The organisation Time To Change had its national Time To Talk Day on 4th February, and its aim is to try and beat the stigma of mental health issues. Part of this is gaining the courage to talk about personal experiences, and raising awareness – throughout the country, as well as amongst our generation – as some may feel embarrassed to talk about how they’re feeling. 2015 was the year I learned to accept that it wasn’t something I should’ve dismissed. I don’t know what it is that makes me feel or think this way, but it’s there – and has been for years. Part of my mind has constantly nagged me that something was a little off – but coming to accept that I haven’t been myself, and dealing with these issues, is an idea I’m trying to make sense of. The media want to discuss the stigma of mental health, but this, in turn, has led to parts of social media glamorising symptoms of depression, anxiety and self-harm.
A previous article on what you shouldn’t say to someone who’s depressed highlights perceptions of how a person suffering from mental illness should behave. People are made to feel “qualified”, but mental illnesses aren’t something you’re qualified to suffer from. It’s the dark shadow over your head, the feeling of isolation even when you’re surrounded by friends, the severe lows where you can’t muster enough energy to get up, and the questions that fog your mind. Mental illness creeps up on you. It takes its pick and holds on. Although others may not be able to see the problem, it doesn’t mean it’s not there.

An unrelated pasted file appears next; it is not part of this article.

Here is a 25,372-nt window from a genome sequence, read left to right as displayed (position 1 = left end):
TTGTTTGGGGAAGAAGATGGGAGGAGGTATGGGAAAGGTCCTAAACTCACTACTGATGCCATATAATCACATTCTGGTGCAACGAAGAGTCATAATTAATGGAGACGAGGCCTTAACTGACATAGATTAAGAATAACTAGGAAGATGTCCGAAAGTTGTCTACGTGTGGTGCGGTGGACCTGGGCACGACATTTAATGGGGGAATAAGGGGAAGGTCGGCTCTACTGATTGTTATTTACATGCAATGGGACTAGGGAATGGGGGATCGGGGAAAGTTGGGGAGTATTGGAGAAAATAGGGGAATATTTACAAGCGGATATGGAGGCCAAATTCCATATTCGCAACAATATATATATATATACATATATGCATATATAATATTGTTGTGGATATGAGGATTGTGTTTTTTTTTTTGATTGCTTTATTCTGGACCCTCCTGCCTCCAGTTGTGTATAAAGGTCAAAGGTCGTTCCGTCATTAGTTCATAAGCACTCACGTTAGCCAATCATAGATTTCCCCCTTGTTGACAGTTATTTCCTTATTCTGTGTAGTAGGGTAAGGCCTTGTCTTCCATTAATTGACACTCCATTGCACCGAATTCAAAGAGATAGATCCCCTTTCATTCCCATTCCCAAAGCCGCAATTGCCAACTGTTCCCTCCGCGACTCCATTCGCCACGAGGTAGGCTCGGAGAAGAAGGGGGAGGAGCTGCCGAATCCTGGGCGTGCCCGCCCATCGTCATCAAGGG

You can’t pinpoint the day something goes or becomes ‘wrong’. Being depressed at an impressionable age led me to take an attempt on my life. There was no identifiable trigger, but in some part of my mind, I’d had enough. Admittedly, at such a naïve age, I should have realised the consequences of my actions, had the attempt been successful.